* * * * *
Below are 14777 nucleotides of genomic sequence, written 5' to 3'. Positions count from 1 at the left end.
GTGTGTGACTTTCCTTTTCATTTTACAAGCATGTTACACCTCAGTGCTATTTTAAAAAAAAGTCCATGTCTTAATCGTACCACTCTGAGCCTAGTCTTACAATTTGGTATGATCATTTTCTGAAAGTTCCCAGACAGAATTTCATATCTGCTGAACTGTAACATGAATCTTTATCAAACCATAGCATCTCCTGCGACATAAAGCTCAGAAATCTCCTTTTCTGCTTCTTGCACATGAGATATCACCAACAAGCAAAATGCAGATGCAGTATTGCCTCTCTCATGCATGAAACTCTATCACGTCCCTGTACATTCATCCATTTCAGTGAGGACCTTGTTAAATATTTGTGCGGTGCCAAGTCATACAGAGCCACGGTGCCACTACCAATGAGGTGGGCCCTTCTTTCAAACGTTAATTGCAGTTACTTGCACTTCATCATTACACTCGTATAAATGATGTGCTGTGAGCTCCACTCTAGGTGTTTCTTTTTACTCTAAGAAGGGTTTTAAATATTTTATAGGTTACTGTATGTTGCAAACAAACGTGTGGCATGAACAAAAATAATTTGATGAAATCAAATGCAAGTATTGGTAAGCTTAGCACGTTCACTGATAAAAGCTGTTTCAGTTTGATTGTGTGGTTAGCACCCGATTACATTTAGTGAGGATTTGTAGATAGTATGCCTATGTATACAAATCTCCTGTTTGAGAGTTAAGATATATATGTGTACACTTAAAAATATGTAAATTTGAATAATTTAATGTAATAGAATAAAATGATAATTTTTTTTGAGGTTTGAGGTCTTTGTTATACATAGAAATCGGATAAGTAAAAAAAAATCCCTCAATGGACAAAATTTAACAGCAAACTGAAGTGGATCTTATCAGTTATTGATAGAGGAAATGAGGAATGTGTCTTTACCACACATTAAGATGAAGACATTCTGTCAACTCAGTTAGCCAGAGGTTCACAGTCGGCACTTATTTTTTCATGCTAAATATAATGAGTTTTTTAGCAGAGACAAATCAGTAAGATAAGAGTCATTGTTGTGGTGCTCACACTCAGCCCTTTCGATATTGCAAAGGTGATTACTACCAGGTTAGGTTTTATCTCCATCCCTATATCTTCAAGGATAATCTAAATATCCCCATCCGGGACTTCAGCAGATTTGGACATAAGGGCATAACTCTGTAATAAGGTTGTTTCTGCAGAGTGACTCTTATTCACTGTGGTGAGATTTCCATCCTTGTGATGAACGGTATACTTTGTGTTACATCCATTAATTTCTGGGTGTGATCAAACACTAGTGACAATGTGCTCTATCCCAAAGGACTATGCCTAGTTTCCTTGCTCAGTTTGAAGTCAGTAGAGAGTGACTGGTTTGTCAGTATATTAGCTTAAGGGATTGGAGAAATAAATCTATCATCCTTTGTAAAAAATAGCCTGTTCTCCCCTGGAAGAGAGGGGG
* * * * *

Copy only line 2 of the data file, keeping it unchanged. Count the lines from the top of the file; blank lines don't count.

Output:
GTGTGTGACTTTCCTTTTCATTTTACAAGCATGTTACACCTCAGTGCTATTTTAAAAAAAAGTCCATGTCTTAATCGTACCACTCTGAGCCTAGTCTTACAATTTGGTATGATCATTTTCTGAAAGTTCCCAGACAGAATTTCATATCTGCTGAACTGTAACATGAATCTTTATCAAACCATAGCATCTCCTGCGACATAAAGCTCAGAAATCTCCTTTTCTGCTTCTTGCACATGAGATATCACCAACAAGCAAAATGCAGATGCAGTATTGCCTCTCTCATGCATGAAACTCTATCACGTCCCTGTACATTCATCCATTTCAGTGAGGACCTTGTTAAATATTTGTGCGGTGCCAAGTCATACAGAGCCACGGTGCCACTACCAATGAGGTGGGCCCTTCTTTCAAACGTTAATTGCAGTTACTTGCACTTCATCATTACACTCGTATAAATGATGTGCTGTGAGCTCCACTCTAGGTGTTTCTTTTTACTCTAAGAAGGGTTTTAAATATTTTATAGGTTACTGTATGTTGCAAACAAACGTGTGGCATGAACAAAAATAATTTGATGAAATCAAATGCAAGTATTGGTAAGCTTAGCACGTTCACTGATAAAAGCTGTTTCAGTTTGATTGTGTGGTTAGCACCCGATTACATTTAGTGAGGATTTGTAGATAGTATGCCTATGTATACAAATCTCCTGTTTGAGAGTTAAGATATATATGTGTACACTTAAAAATATGTAAATTTGAATAATTTAATGTAATAGAATAAAATGATAATTTTTTTTGAGGTTTGAGGTCTTTGTTATACATAGAAATCGGATAAGTAAAAAAAAATCCCTCAATGGACAAAATTTAACAGCAAACTGAAGTGGATCTTATCAGTTATTGATAGAGGAAATGAGGAATGTGTCTTTACCACACATTAAGATGAAGACATTCTGTCAACTCAGTTAGCCAGAGGTTCACAGTCGGCACTTATTTTTTCATGCTAAATATAATGAGTTTTTTAGCAGAGACAAATCAGTAAGATAAGAGTCATTGTTGTGGTGCTCACACTCAGCCCTTTCGATATTGCAAAGGTGATTACTACCAGGTTAGGTTTTATCTCCATCCCTATATCTTCAAGGATAATCTAAATATCCCCATCCGGGACTTCAGCAGATTTGGACATAAGGGCATAACTCTGTAATAAGGTTGTTTCTGCAGAGTGACTCTTATTCACTGTGGTGAGATTTCCATCCTTGTGATGAACGGTATACTTTGTGTTACATCCATTAATTTCTGGGTGTGATCAAACACTAGTGACAATGTGCTCTATCCCAAAGGACTATGCCTAGTTTCCTTGCTCAGTTTGAAGTCAGTAGAGAGTGACTGGTTTGTCAGTATATTAGCTTAAGGGATTGGAGAAATAAATCTATCATCCTTTGTAAAAAATAGCCTGTTCTCCCCTGGAAGAGAGGGGG